According to the World Health Organization, burnout is a syndrome resulting from workplace stress that has not been successfully managed. It’s characterized by three dimensions: feelings of energy depletion or exhaustion, increased mental distance from one’s job or feelings of negativism or cynicism related to one’s job, and reduced professional efficacy (World Health Organization, 2019).
As in 2020, American workers across the board saw heightened rates of burnout in 2021, and according to the America Psychological Association’s 2021 Work and Well-being Survey of 1,501 U.S. adult workers, 79% of employees had experienced work-related stress in the month before the survey. Nearly 3 in 5 employees reported negative impacts of work-related stress, including lack of interest, motivation, or energy (26%) and lack of effort at work (19%). Meanwhile, 36% reported cognitive weariness, 32% reported emotional exhaustion, and an astounding 44% reported physical fatigue—a 38% increase since 2019.
These numbers resonate and are especially relevant in the healthcare community. Attend this Webinar to learn how burnout and other elements can affect mental health during a pandemic. Learn about recovery from stressful experiences and strategies to improve the health of your team and workplace.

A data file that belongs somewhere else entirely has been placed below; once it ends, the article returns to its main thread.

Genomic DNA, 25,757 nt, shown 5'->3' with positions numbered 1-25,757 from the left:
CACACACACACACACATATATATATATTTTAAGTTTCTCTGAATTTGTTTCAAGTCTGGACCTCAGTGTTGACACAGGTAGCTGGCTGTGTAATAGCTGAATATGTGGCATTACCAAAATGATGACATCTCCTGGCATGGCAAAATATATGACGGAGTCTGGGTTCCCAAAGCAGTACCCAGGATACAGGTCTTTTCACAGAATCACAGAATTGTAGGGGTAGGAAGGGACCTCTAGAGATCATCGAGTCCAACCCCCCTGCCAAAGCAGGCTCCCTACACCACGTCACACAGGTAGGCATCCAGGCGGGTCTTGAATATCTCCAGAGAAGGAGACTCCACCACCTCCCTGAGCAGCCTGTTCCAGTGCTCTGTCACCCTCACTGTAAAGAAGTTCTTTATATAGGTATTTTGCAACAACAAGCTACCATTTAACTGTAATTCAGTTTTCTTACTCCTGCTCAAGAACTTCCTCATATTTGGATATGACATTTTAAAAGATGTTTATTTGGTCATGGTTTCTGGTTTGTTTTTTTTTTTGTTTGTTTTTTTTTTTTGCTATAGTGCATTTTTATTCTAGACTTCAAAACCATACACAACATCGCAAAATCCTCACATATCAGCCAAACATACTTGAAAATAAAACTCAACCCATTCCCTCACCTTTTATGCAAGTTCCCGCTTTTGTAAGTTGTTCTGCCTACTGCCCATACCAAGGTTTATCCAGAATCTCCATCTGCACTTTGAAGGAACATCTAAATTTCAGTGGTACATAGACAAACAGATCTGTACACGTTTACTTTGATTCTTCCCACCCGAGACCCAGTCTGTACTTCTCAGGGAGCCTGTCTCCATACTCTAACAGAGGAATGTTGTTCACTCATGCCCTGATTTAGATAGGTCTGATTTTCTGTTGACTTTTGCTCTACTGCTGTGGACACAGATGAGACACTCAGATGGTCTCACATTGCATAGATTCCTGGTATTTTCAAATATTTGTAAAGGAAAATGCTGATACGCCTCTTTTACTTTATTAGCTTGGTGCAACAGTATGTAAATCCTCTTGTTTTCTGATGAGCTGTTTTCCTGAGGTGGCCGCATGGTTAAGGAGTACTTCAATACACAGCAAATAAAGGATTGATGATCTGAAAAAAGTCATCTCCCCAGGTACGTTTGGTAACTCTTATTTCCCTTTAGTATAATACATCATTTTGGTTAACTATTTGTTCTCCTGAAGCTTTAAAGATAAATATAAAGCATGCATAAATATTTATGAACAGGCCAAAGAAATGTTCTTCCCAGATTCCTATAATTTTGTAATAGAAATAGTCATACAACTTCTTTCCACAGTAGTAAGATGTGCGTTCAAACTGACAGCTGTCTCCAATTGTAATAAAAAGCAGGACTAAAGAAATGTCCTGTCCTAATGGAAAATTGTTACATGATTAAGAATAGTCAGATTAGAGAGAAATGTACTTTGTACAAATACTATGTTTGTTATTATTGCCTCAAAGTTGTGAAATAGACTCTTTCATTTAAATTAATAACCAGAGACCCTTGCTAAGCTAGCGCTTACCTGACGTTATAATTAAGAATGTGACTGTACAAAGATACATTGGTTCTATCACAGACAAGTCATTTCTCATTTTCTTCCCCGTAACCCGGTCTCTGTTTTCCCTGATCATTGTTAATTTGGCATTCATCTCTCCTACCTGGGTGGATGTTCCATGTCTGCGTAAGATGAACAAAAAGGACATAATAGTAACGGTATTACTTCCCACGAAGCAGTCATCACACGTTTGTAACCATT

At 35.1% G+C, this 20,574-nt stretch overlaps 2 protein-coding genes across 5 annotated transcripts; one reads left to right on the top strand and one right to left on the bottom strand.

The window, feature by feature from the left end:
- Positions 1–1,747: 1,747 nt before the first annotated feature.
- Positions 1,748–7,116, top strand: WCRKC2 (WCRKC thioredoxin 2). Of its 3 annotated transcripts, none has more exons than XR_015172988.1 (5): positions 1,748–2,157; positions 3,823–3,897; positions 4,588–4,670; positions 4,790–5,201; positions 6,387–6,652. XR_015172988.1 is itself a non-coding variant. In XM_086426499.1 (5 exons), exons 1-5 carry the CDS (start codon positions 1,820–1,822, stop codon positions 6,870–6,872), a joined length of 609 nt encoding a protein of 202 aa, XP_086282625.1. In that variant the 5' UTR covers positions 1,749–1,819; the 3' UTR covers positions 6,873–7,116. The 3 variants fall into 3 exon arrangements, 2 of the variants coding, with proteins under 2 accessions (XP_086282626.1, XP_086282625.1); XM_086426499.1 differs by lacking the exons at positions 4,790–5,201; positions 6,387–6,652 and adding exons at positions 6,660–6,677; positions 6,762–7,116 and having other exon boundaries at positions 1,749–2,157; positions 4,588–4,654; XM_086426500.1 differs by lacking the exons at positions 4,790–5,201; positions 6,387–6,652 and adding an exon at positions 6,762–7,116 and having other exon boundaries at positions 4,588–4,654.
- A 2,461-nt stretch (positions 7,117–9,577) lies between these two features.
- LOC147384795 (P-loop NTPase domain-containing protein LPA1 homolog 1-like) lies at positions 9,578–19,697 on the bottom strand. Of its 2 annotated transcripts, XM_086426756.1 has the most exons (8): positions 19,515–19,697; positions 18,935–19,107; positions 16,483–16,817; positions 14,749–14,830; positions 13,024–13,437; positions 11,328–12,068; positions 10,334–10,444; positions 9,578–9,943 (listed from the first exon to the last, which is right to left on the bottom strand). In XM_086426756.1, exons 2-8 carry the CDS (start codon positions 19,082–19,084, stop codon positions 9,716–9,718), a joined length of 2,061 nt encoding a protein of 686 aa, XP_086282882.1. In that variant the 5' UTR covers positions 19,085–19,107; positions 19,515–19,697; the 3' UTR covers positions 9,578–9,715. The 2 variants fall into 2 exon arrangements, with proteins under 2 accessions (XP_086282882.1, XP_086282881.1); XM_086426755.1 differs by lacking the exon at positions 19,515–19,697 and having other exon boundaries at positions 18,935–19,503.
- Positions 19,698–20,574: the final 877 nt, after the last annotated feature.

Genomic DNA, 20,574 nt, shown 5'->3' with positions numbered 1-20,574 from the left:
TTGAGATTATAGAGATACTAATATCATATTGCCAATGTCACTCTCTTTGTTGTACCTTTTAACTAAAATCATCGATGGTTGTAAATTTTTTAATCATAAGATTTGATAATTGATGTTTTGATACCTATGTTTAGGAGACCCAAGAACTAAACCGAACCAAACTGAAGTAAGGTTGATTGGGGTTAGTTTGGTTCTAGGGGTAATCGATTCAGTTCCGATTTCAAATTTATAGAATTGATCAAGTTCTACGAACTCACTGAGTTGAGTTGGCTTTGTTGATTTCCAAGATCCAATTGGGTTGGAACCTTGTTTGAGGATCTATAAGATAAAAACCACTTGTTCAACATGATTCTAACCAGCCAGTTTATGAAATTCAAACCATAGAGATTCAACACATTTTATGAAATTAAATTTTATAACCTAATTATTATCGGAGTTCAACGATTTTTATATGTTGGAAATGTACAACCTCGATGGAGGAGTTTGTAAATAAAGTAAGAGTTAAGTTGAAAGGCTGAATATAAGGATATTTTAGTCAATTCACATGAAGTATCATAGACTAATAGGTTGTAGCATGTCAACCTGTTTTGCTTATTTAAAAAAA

May 20, 2022 | 11:00 am – 12:00 pm CT
- Identify elements of burnout, as well as some common mental health conditions that typically rise after a pandemic
- Describe individual efforts that are designed to help us recover from a stressful experience
- Describe collective strategies that are designed to improve the health of our teams and workplace
Presenter: Jon Ulven, PhD
Dr. Ulven is a licensed psychologist who is also the department chair of adult psychology for Sanford Health in Fargo Moorhead. He has worked for Sanford Health for 17 years. Dr. Ulven holds a doctoral degree in Counseling Psychology from the University of Kansas. He is the lead clinician on the Reach for Resilience project that is a partnership between Sanford and the State of ND to provide resources for healthcare workers who are experiencing distress related to COVID-19.
Ulven is also an assistant professor with UND medical school, he works with residents in psychiatry and facilitates a wellness group for residents in family medicine. For the past decade, he has provided professional services to clinicians and healthcare workers who are experiencing work-related burnout.